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Novelist Describes How We Forget Truth

In the novel, One Hundred Years of Solitude, by Garcia Marquez, the author describes in his magical but realistic way a village suffering from an insomnia plague. As this plague continues, it gradually causes the loss of memory. To try and salvage memory, Marquez describes how a man named Jose developed an elaborate plan that involved labeling everything: "With an inked brush he marked everything with its name: table, chair, clock, door, wall, bed, pan. He went on to the corral and marked the animals and plants: cow, goat, pig, hen ... banana."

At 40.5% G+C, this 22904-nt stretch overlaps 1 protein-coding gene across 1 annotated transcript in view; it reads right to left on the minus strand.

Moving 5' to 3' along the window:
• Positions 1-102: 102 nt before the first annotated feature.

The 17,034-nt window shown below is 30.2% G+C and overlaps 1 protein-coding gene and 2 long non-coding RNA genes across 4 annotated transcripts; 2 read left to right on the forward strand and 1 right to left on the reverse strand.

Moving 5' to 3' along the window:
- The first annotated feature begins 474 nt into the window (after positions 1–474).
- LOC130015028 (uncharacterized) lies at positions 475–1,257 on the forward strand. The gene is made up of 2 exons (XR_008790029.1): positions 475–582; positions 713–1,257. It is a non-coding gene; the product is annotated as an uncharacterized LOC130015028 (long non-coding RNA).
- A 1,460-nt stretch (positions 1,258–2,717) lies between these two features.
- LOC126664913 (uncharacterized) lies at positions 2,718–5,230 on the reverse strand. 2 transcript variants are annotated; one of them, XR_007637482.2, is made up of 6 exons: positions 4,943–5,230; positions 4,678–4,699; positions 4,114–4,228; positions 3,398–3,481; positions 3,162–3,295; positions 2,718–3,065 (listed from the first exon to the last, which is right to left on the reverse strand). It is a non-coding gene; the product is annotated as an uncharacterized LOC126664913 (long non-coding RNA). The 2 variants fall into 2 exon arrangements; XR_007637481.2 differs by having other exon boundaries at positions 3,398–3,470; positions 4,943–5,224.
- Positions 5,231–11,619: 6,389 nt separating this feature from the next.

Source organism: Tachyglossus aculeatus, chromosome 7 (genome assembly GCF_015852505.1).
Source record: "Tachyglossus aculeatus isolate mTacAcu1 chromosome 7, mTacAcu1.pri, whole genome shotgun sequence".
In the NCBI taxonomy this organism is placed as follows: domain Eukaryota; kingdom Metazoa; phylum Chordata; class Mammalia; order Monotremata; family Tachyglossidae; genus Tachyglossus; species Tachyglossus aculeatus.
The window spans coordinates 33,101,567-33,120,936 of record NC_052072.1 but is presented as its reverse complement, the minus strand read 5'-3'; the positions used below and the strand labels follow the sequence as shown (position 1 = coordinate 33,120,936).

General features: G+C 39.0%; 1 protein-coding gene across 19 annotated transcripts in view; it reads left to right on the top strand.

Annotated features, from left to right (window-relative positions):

As their memory continued to fade Jose decided that he needed to be even more explicit. He posted a sign on a cow that read: "This is the cow. She must be milked every morning so that she will produce milk, and the milk must be boiled in order to be mixed with coffee to make coffee and milk. Thus they were living in a reality that was slipping away, momentarily captured by words but which would escape ... when they forgot the values of the written letters." Eventually the village put a placard at the entrance to town that said, "God exists," as that knowledge too was slipping.

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